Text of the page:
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Friday, March 11, 2011

Another natural disaster that will take some time to understand

Like you, I am watching the ongoing developments in Japan and across the Pacific Rim today, as the effects of a massive earthquake, tsunamis, and aftershocks unfold. Our thoughts and prayers are with the victims of this immense tragedy.

Even with our ability to watch what’s going on through real-time video, the enormity of the human loss, property destroyed and other long-term impact is impossible to comprehend… at least for now. The situation continues to evolve, as waves come ashore in Hawaii (with less damage than originally feared, so far), and more waves anticipated along the entire west coast of North America. Like many of you, I’ll be watching and absorbing what this might mean over the weekend and the next several days.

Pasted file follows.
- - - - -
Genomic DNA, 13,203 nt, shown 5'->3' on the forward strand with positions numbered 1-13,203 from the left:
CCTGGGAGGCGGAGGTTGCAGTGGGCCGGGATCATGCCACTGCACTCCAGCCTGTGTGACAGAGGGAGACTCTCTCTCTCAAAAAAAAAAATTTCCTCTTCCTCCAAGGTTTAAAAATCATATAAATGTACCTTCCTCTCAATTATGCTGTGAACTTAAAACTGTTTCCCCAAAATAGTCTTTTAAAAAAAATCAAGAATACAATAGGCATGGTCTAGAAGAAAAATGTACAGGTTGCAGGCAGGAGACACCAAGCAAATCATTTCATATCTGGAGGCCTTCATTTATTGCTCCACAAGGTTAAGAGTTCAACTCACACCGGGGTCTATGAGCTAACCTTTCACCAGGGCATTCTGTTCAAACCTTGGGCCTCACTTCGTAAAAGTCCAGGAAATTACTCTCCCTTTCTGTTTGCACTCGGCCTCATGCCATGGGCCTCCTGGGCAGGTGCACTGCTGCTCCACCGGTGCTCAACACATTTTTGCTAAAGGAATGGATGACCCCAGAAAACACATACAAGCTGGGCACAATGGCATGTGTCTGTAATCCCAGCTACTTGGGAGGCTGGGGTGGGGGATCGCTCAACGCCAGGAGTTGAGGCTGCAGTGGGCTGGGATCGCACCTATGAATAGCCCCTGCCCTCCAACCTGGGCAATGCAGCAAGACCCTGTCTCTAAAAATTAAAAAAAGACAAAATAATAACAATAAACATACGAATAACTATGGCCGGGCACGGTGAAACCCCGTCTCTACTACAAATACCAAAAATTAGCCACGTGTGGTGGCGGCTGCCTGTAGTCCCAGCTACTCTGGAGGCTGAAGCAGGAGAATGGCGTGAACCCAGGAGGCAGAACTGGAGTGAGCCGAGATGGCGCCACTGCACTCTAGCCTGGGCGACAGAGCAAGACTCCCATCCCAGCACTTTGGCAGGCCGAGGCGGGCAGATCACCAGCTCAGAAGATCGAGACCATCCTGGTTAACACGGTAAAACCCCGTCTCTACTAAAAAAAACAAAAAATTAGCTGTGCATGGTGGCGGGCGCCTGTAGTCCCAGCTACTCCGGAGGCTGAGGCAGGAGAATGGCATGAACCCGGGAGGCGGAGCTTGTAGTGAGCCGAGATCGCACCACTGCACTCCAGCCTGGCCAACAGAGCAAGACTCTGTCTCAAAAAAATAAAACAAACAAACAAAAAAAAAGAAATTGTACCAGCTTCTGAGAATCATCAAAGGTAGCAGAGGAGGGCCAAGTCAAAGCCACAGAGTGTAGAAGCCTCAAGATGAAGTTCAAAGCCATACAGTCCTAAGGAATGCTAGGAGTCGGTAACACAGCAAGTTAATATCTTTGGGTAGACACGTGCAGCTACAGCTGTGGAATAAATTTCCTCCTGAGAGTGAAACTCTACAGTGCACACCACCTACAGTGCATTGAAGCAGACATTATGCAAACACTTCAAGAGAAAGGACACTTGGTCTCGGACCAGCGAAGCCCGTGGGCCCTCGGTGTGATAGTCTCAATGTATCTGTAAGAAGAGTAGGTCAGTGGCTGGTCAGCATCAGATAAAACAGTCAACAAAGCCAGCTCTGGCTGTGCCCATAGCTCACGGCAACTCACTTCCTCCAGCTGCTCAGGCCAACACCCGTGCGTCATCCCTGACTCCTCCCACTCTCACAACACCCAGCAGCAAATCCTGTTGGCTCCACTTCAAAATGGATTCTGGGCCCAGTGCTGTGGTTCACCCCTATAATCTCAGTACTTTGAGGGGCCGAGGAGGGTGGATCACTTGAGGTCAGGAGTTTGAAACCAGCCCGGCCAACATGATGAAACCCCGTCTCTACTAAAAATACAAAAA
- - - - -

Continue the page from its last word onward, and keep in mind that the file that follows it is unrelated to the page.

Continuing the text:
Implications: So early in this ongoing event, it is difficult to think about local implications to such a global tragedy. This is likely to evolve differently than the Sumatra quake and tsunami of 2005, even though some of the footage seems all too familiar.

First, commodity prices could fall dramatically, for a time. Japan is the world’s fourth largest economy by GDP, and the fourth largest consumer of oil (source: CIA world factbook; considers the European Union as a sovereign economy). For at least the short term, much of the country’s manufacturing, financial and other day-to-day activity will be suspended, and oil consumption is likely to fall… dramatically enough to influence world demand.

There will be other implications for this event, on global banks, stock markets and aid organizations, to name a few. On the North American west coast, waves have yet to arrive. We’re thinking about you…

Mike Anderson, for the Elm Street Economics consumer trends blog. A service of The Center for Sales Strategy, Inc.

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